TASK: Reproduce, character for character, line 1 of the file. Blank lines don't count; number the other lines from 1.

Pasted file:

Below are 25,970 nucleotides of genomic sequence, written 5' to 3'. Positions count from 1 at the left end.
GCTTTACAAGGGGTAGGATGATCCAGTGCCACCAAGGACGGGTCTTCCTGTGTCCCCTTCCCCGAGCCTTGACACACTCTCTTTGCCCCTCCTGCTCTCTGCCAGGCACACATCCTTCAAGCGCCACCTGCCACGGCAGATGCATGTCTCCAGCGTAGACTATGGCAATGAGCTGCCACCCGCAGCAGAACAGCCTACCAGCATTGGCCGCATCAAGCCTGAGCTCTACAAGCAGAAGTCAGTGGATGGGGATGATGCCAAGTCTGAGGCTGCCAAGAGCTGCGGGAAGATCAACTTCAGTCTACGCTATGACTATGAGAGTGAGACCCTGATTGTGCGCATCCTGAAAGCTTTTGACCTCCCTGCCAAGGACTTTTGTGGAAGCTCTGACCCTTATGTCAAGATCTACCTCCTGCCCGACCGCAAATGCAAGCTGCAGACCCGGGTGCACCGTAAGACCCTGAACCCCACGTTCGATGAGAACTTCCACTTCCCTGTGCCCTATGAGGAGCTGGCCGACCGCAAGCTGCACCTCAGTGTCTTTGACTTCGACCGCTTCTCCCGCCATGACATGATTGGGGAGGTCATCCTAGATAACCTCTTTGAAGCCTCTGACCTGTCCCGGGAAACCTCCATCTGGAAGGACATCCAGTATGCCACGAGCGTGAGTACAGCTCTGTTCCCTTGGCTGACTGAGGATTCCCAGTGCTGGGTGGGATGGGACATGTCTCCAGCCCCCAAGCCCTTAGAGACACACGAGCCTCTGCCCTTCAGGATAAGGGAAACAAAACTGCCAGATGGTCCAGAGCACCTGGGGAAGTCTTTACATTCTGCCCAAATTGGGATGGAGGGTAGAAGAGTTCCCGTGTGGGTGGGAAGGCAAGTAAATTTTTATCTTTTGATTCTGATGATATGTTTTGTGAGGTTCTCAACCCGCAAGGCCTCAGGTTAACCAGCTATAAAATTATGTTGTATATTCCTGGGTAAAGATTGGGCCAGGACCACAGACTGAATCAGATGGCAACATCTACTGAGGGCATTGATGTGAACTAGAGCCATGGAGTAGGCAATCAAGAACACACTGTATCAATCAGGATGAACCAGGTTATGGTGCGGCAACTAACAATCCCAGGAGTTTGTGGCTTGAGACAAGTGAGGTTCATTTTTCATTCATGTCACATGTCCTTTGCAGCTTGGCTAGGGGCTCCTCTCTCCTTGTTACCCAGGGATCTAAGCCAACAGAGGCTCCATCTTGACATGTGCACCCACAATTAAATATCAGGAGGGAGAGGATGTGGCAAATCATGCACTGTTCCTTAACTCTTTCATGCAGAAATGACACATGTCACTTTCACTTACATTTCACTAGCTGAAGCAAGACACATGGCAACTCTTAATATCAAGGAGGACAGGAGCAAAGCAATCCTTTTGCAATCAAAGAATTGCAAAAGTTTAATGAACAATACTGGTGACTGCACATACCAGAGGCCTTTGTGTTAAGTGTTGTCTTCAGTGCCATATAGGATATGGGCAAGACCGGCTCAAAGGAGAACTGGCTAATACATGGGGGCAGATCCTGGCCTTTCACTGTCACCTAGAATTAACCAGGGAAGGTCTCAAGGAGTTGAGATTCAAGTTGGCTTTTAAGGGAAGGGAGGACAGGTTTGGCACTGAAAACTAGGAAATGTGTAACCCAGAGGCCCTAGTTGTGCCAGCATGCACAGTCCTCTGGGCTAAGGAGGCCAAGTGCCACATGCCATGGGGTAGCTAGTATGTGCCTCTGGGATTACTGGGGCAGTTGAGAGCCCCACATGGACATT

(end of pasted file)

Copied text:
Below are 25,970 nucleotides of genomic sequence, written 5' to 3'. Positions count from 1 at the left end.